Hundreds of Taiwanese indigenous villagers protested Aug. 7 against the government’s resettlement plans ahead of the one-year anniversary of the disastrous Typhoon Morakot. “Guard the homeland” and “oppose forced resettlement,” shouted protesters from central and southern Taiwan, as they gathered in Ketagalan Square near the presidential office in Taipei. Some 1,000 villagers camped in the square to press President Ma Ying-jeou hear their demands. “We are forced to move out of our lands and this will destroy our tribes and cultures,” said organizer Omi Wiling of the Indigenous Peoples Action Coalition of Taiwan (IPACT). “We want to have a say in the resettlement process. The government neither understands nor respects our way of life.”
Thousands of villagers were left homeless when Morakot devastated much of Taiwan last year, leaving more than 700 dead or missing. Authorities have since built 1,480 new houses to accommodate nearly 6,000 people. The government asserts that all resettlement are voluntary.
But an IPACT statement said it “hurt the heart” that the government “never tried to think from the viewpoint of the indigenous people when outlining the reconstruction policy.” Charging that the only goal of the reconstruction policy is forcing the villagers from their lands, IPACT blasted the relocation measures as “rude and crude,” and asserted that not all the flood-affected areas should be classified as “dangerous areas.” (Taiwan News, China Post, AFP, Aug. 7; CNA, Aug. 6; CNA, Aug. 2)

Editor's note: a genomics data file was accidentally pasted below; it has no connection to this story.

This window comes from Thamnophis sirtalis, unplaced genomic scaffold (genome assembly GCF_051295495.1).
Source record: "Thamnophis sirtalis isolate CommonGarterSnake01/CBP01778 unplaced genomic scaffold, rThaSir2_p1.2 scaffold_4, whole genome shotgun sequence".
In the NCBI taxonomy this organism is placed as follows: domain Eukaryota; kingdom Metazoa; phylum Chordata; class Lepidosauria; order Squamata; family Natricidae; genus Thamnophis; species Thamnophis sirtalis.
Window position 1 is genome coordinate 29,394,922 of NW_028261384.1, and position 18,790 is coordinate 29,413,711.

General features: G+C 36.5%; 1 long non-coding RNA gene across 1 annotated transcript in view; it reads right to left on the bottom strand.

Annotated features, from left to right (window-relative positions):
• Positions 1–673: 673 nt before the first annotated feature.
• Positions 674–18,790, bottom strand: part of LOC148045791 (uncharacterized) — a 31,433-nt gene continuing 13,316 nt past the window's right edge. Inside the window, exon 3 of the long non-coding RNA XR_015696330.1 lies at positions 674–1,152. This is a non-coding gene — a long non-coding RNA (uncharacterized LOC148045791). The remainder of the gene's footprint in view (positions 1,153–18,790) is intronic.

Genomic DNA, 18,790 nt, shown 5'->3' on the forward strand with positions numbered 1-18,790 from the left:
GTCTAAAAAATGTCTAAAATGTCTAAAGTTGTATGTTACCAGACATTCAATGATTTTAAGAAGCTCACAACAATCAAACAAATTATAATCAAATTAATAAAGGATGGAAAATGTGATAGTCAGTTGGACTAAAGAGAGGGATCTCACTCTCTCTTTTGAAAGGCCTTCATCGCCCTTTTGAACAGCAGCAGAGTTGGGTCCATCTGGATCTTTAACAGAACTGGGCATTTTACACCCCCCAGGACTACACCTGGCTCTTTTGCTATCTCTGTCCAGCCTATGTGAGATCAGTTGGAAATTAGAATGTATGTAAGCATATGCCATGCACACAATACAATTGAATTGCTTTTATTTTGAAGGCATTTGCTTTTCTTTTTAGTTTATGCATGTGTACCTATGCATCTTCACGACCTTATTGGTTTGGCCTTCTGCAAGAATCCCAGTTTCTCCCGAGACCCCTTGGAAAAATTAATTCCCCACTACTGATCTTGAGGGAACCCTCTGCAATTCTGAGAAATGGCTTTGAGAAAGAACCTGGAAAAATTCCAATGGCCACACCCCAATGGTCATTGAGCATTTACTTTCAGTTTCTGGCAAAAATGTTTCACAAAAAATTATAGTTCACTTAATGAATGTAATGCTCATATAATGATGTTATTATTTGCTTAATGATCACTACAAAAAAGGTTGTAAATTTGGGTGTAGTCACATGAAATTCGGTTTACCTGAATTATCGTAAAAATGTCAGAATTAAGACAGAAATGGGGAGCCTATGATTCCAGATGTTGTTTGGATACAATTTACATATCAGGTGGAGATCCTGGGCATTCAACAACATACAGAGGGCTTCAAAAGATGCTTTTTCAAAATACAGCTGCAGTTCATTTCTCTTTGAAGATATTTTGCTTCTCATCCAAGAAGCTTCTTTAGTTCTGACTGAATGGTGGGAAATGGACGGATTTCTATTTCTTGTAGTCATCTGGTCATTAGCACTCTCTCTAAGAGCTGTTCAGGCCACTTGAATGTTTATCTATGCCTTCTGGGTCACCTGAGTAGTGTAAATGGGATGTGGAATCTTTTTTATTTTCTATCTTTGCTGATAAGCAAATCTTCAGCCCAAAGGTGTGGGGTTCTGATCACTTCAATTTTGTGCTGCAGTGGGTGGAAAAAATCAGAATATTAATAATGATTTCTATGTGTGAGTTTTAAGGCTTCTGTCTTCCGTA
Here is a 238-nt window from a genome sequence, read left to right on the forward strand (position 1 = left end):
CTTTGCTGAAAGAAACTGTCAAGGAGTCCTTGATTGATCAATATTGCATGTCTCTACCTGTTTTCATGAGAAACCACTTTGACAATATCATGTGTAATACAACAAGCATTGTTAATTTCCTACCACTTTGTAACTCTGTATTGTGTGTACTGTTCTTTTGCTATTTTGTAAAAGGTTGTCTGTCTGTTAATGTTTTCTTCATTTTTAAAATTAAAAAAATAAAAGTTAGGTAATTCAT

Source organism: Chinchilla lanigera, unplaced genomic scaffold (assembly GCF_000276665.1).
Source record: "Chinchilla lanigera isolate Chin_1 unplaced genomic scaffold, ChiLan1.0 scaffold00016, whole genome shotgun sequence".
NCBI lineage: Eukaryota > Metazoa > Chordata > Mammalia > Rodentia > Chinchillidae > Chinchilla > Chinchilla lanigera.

The controversy (echoing similar land disputes in Thailand and elsewhere following the 2004 tsunami) comes amid an effort to preserve Taiwan’s indigenous cultures and tongues from falling prey to the global language die-back. Only some 35% of Taiwan’s 500,000 Austronesian native people can speak their tribal tongue, according Chang Shin-liang, head of the language and culture department of the government’s Council of Indigenous Peoples. “We’re facing a dangerous situation for indigenous languages,” said Chang. “Seven out of 14 indigenous languages here are listed by UNESCO as critically endangered.”
The decline of the island’s indigenous languages is due to centuries of official policy, which some in the government are now trying to reverse with education programs. Han Chinese languages became dominant on Taiwan in the 17th century. Under Japanese occupation (1895-1945), the Taiwanese—Han and indigenous alike—were forced to learn and speak Japanese. Han dominance was restored when the Kuomintang took power in 1945, instating harsh suppression of native Taiwanese languages in favor of the official Mandarin. “The Japanese and Kuomintang governments’ combined 100-year policy of forbidding us from speaking our languages did a lot of damage,” said Chang. “It affected three generations.”
It is believed that Austronesians migrated from mainland Asia and Taiwan to Southeast Asia, the Pacific islands and Madagascar thousands of years ago. But of the world’s estimated 300 million Austronesians—including New Zealand’s Maoris and Hawaii’s Polynesians—few can speak their indigenous language, and many of these tongues now face extinction. (BBC News, July 14)